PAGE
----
Misdiagnosis and Medical Malpractice Claims
Medical malpractice is the area of law that covers errors made by healthcare professionals. Medical malpractice errors can manifest in a variety of different ways, such as the improper administration of medicine or errors during a surgery. One type of medical error that can give rise to a medical malpractice lawsuit is a failure to diagnose. This occurs in cases where the doctor should have discovered a medical problem and immediately formulated a plan to treat it. However, a mere misdiagnosis is not enough to create a medical malpractice claim. Instead, the misdiagnosis must lead to a worsening of the condition or a loss of an opportunity to treat the condition.
How Doctors Diagnose Diseases
In order to understand a claim for misdiagnosis, it is helpful to understand the procedure that doctors go through to diagnose a patient with a disease. The process is referred to as differential diagnostic procedure, though in lay terms it basically amounts to a process of elimination. The doctors begin by compiling a list of all of the patient’s symptoms and then determining what possible diseases could result in those symptoms. Once the doctor has the list, they rank it in order of the most time-sensitive and harmful to least time-sensitive conditions. The doctor then runs tests to rule out the most dangerous causes of the disease first.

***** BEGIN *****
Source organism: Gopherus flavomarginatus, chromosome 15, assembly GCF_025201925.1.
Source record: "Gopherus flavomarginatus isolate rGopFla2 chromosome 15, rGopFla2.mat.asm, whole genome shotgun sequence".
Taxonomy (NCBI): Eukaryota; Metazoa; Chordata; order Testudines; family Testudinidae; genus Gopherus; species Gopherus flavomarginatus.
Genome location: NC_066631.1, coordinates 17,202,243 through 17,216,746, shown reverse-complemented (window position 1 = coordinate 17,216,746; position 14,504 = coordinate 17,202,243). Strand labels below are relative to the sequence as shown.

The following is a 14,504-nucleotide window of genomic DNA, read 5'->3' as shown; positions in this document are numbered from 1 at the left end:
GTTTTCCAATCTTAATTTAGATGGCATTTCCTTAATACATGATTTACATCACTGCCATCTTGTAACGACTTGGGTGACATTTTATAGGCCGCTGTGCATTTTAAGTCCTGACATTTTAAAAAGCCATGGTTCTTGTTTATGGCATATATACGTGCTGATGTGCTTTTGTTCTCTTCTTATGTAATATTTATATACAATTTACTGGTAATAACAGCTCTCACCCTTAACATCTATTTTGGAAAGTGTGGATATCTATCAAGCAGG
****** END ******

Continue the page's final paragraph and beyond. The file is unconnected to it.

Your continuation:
Pursuing a Misdiagnosis Claim
In order to win a misdiagnosis claim, a patient must prove that the doctor made a mistake in their differential diagnosis that a reasonably careful doctor would not have made. For instance, if a doctor leaves a potentially fatal condition off of his list of possible diagnoses because the disease is statistically unlikely, then that may be grounds for a claim of failure to diagnose if the condition causes the patient’s death. Similarly, such a claim may arise if the doctor considers the possibility of a disease, but then fails to run the proper tests to conclusively eliminate it.
Simply failing to diagnose a disease, even if doing so was egregiously careless, is not enough to bring a misdiagnosis claim. The patient must also prove some sort of injury as a result of the misdiagnosis. Take the example of cancer, which is a common disease for failure to diagnose claims. If the doctor takes too long to diagnose the cancer, but the cancer does not progress in the interim, then there would be no claim. However, if the doctor fails to diagnose the cancer and then the cancer spreads to other organs, then there is a much stronger case that it was the doctor’s failure to diagnose in a timely manner that led to the patient’s injuries.
Misdiagnosis cases can be complex, and often involve conflicting testimony from many different doctors. However, these sorts of lawsuits are important for holding careless doctors accountable when their actions endanger the lives of their patients. If you have been the victim of a misdiagnosis and want to learn more about your rights, talk to a Chicago medical malpractice attorney at Woodruff Johnson & Evans today.